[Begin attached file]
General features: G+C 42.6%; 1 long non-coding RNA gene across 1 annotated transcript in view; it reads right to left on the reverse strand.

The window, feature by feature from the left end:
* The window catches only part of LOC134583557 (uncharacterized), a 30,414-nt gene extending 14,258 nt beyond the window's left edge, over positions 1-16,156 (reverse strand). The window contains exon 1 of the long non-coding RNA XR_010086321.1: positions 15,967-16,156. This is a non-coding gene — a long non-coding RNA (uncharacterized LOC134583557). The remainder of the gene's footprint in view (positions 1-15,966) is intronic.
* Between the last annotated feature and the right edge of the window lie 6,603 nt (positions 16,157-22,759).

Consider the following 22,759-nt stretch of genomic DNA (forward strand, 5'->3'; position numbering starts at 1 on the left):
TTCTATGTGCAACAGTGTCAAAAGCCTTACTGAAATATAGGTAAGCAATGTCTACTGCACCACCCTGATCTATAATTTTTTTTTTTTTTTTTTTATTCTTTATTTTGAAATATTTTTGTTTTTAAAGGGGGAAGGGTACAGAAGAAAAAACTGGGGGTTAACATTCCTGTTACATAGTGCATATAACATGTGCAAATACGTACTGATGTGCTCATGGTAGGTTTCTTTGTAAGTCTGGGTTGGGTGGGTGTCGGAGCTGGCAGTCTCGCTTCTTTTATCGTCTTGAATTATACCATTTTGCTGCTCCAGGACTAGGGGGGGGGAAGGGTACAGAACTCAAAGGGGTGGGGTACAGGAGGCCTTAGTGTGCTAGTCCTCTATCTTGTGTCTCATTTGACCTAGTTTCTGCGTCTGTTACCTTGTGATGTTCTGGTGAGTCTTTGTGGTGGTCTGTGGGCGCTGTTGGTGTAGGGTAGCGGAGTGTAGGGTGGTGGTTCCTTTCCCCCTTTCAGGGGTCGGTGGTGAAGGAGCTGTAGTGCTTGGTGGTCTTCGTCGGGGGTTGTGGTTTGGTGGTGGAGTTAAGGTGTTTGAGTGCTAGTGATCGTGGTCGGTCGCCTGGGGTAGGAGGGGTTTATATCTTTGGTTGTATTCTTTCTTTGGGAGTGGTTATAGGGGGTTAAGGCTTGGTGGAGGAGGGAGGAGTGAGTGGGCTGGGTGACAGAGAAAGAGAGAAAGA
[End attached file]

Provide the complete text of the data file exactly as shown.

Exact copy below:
General features: G+C 42.6%; 1 long non-coding RNA gene across 1 annotated transcript in view; it reads right to left on the reverse strand.

The window, feature by feature from the left end:
* The window catches only part of LOC134583557 (uncharacterized), a 30,414-nt gene extending 14,258 nt beyond the window's left edge, over positions 1-16,156 (reverse strand). The window contains exon 1 of the long non-coding RNA XR_010086321.1: positions 15,967-16,156. This is a non-coding gene — a long non-coding RNA (uncharacterized LOC134583557). The remainder of the gene's footprint in view (positions 1-15,966) is intronic.
* Between the last annotated feature and the right edge of the window lie 6,603 nt (positions 16,157-22,759).

Consider the following 22,759-nt stretch of genomic DNA (forward strand, 5'->3'; position numbering starts at 1 on the left):
TTCTATGTGCAACAGTGTCAAAAGCCTTACTGAAATATAGGTAAGCAATGTCTACTGCACCACCCTGATCTATAATTTTTTTTTTTTTTTTTTTATTCTTTATTTTGAAATATTTTTGTTTTTAAAGGGGGAAGGGTACAGAAGAAAAAACTGGGGGTTAACATTCCTGTTACATAGTGCATATAACATGTGCAAATACGTACTGATGTGCTCATGGTAGGTTTCTTTGTAAGTCTGGGTTGGGTGGGTGTCGGAGCTGGCAGTCTCGCTTCTTTTATCGTCTTGAATTATACCATTTTGCTGCTCCAGGACTAGGGGGGGGGAAGGGTACAGAACTCAAAGGGGTGGGGTACAGGAGGCCTTAGTGTGCTAGTCCTCTATCTTGTGTCTCATTTGACCTAGTTTCTGCGTCTGTTACCTTGTGATGTTCTGGTGAGTCTTTGTGGTGGTCTGTGGGCGCTGTTGGTGTAGGGTAGCGGAGTGTAGGGTGGTGGTTCCTTTCCCCCTTTCAGGGGTCGGTGGTGAAGGAGCTGTAGTGCTTGGTGGTCTTCGTCGGGGGTTGTGGTTTGGTGGTGGAGTTAAGGTGTTTGAGTGCTAGTGATCGTGGTCGGTCGCCTGGGGTAGGAGGGGTTTATATCTTTGGTTGTATTCTTTCTTTGGGAGTGGTTATAGGGGGTTAAGGCTTGGTGGAGGAGGGAGGAGTGAGTGGGCTGGGTGACAGAGAAAGAGAGAAAGA